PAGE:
- Arakawa T, Watanabe T, Fukuda T, Yamasaki K, Kobayashi K (1995). “Rebamipide, novel prostaglandin-inducer accelerates healing and reduces relapse of acetic acid-induced rat gastric ulcer. Comparison with cimetidine”. Dig Dis Sci. 40 (11): 2469–72. doi:10.1007/BF02063257. PMID 7587834.
- Arakawa T, Kobayashi K, Yoshikawa T, Tarnawski A (1998). “Rebamipide: overview of its mechanisms of action and efficacy in mucosal protection and ulcer healing”. Dig Dis Sci. 43 (9 Suppl): 5S–13S. PMID 9753220.
- Tarnawski AS, Chai J, Pai R, Chiou SK (2004). “Rebamipide activates genes encoding angiogenic growth factors and Cox2 and stimulates angiogenesis: a key to its ulcer healing action?”. Dig Dis Sci. 49 (2): 202–9. doi:10.1023/B:DDAS.0000017439.60943.5c. PMID 15104358.
- Takumida M, Anniko M (2009). “Radical scavengers for elderly patients with age-related hearing loss”. Acta Otolaryngol. 129 (1): 36–44. doi:10.1080/00016480802008215. PMID 18607930.
- “Russian State Register of Medicines. Registration Sertificate: Rebagit (rebamipide) Film-Coated Tablets” (in Russian). Retrieved 10 June 2017.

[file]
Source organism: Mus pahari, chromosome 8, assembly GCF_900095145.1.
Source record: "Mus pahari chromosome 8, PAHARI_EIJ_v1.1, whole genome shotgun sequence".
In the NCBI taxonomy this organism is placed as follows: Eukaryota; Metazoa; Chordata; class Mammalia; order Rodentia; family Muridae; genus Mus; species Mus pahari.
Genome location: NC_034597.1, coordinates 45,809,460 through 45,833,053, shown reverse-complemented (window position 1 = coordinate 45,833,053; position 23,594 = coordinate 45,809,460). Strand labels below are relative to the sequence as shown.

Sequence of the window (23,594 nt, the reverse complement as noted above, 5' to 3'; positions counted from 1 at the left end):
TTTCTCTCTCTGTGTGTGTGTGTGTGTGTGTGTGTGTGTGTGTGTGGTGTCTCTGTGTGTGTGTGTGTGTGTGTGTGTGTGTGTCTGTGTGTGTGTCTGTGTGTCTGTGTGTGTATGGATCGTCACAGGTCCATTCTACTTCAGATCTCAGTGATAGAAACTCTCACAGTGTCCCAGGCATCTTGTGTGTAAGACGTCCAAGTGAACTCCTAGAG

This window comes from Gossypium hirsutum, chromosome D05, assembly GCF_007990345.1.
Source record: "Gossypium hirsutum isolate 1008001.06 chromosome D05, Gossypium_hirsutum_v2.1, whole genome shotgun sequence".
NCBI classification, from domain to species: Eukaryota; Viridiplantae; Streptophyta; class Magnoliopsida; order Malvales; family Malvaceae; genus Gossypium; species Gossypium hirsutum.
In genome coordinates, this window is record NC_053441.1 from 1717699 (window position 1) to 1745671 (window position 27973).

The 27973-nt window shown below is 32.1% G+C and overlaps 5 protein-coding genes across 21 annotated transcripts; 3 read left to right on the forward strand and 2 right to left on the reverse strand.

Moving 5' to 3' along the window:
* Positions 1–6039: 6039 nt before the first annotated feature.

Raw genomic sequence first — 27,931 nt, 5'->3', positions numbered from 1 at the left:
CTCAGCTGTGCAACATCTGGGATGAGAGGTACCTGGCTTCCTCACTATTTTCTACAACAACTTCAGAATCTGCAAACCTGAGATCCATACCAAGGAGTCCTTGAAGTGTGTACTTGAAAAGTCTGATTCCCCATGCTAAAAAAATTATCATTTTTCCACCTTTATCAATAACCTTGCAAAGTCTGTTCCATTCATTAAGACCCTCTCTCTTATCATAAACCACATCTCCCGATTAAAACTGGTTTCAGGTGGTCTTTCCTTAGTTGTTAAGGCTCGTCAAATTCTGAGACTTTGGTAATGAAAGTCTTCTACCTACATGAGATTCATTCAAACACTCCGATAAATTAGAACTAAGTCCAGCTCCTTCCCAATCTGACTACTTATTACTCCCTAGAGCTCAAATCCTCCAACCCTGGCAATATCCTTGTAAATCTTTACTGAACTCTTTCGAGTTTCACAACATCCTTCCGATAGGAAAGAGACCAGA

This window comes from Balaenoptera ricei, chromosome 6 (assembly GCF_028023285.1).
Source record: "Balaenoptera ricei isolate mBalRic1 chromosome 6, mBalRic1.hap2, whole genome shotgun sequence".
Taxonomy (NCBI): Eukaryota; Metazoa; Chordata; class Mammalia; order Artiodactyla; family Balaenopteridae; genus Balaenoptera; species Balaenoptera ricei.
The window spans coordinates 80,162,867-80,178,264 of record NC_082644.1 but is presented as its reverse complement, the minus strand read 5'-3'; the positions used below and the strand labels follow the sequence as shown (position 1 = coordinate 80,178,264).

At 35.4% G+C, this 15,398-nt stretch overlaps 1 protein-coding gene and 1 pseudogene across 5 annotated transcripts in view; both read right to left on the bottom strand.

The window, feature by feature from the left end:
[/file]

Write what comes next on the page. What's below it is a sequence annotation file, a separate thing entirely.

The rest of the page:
- Matsuda T, Ohno S, Hirohata S, Miyanaga Y, Ujihara H, Inaba G, Nakamura S, Tanaka S, Kogure M, Mizushima Y (2003). “Efficacy of rebamipide as adjunctive therapy in the treatment of recurrent oral aphthous ulcers in patients with Behcet’s disease: a randomised, double-blind, placebo-controlled study”. Drugs R D. 4 (1): 19–28. doi:10.2165/00126839-200304010-00002. PMID 12568631.
- http://www.wjgnet.com/1007-9327/12/656.pdf Archived October 20, 2013, at the Wayback Machine.
- Kinoshita, S.; K. Oshiden; S. Awamura; H. Suzuki; N. Nakamichi (2013). “A randomized, multicenter phase 3 study comparing 2% rebamipide (OPC-12759) with 0.1% sodium hyaluronate in the treatment of dry eye”. Ophthalmology. 120 (6): 1158–65. doi:10.1016/j.ophtha.2012.12.022. PMID 23490326.
|Trade names||Mucosta (JP), Rebagen (KR,CN, IN), Rebagit (RU)|
|AHFS/Drugs.com||International Drug Names|
|Chemical and physical data|
|Molar mass||370.786 g/mol|
|3D model (JSmol)|
/////////Rebamipide, UNII:LR583V32ZR, ребамипид , ريباميبيد ,瑞巴派特 , OPC-12759 , OPC-12759E , OPC-759 , OPC 12759 , OPC 12759E , OPC 759 , OTSUKA, JAPAN 1990